And customers give glowing accolades. “I like it because it’s unique,” says Gerry Hucko, who was buying cartons of ginger and dandelion. “After 63 years of sampling ice cream, I like something that’s different.”
Creative cold and creamy tastes are also featured at Slickers in Bloomfield. “Local, seasonal produce dictate the flavours we make,” says Pat Hacker, who has co-owned the artisanal scooping shop with Marie Frye since 1997.
A sampling of gourmet flavours include roasted marshmallow “campfire cream,” rhubarb ginger, Concord grape, gogiberry (a darling of the health food realm), and chocolate Jack Daniels. “We love to mess around in the kitchen and come up with new recipes,” explains Hacker enthusiastically. The shop even offers a line of herb-infused flavours such as basil and lavender. “We’ve even made garlic and corn ice cream,” she adds.
The epicurean ice cream maker loves her chosen career. “It’s a luxury to sell something that is associated with happiness,” she says.
It’s also a family-friendly tradition that’s relatively affordable. Many in the industry even say it’s recession proof. Arthur “Rosy” Rosenzweig of St. Clair Ice Cream, a Toronto landmark since 1932, tells a great story to illustrate this point.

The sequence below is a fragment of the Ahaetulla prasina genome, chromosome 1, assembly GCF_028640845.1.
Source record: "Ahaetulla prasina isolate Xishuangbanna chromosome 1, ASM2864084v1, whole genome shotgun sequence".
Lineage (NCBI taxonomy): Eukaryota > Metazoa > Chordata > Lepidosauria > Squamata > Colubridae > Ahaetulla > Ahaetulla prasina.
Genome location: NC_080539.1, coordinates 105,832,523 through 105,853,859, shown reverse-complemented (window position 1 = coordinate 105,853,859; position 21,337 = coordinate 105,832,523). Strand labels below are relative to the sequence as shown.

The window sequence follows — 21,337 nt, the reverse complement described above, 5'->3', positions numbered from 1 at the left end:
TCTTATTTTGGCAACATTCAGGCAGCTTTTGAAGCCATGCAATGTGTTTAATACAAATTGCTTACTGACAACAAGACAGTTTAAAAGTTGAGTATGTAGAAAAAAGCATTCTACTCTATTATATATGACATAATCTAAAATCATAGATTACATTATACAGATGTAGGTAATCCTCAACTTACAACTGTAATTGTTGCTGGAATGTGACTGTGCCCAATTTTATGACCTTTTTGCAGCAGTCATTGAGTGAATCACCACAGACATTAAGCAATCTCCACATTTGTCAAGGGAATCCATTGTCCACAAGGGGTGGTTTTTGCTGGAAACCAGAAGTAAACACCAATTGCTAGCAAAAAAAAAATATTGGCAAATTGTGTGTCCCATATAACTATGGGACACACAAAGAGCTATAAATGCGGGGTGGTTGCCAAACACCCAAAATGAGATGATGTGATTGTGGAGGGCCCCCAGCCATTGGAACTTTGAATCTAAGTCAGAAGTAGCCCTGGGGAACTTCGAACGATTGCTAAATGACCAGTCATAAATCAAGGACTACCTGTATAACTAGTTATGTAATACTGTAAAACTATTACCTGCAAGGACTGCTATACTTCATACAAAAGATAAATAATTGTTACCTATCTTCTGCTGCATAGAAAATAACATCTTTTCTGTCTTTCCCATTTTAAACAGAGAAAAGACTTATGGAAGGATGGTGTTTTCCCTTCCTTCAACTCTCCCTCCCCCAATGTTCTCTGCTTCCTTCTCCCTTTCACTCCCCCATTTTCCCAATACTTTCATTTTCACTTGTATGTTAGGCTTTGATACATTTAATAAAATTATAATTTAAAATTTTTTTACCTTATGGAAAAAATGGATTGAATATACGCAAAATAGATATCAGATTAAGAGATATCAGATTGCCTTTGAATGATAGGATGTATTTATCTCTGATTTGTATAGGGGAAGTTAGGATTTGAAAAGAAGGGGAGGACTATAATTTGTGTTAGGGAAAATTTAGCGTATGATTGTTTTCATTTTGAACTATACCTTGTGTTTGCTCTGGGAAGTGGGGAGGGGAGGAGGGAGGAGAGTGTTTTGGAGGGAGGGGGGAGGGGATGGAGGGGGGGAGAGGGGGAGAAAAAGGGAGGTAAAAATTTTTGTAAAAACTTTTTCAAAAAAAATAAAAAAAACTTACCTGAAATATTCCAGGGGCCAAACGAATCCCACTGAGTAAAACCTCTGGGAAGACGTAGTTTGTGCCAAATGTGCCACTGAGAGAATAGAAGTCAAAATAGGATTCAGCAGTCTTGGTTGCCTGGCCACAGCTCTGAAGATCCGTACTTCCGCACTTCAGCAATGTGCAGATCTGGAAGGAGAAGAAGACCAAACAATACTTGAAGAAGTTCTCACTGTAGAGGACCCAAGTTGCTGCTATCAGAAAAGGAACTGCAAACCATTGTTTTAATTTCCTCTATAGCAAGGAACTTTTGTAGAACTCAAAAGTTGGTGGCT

“The original founder [of St. Clair Ice Cream] got into the ice cream business after noticing that, even during the Great Depression, people just seemed to be able to find that nickel for a cone,” says Rosenzweig, who has owned the company since 1987.
Ice cream aficionados should also check out Steen’s Dairy in Erin. “We’re a real old-fashioned kind of place,” says Marie Maltby, 69, who has been the manager of the dairy bar for 32 years. “It’s like stepping back in time when you come here.”
The 61-year-old dairy bar features 16 bar stools where you indulge in a dish of handmade ice cream. There’s also a great bench outside to relax with a cone and watch the world go by. The Steen family also runs the on-site dairy, which processes organic milk.
“Our ice cream is very creamy,” says Maltby, who readily admits to doing lots of quality control. But the dairy bar is most famous for its homemade milkshakes.
Regular customer Robert Turnbull, age 42, would agree. “The chocolate milkshakes are fantastic,” he says, while waiting for his order. “They just have that small-town-dairy taste, and nothing else can match it.”
After scooping thousands of cones during her tenure, Maltby says that the best part about ice cream is its universal appeal: “You’re never too old to enjoy it.”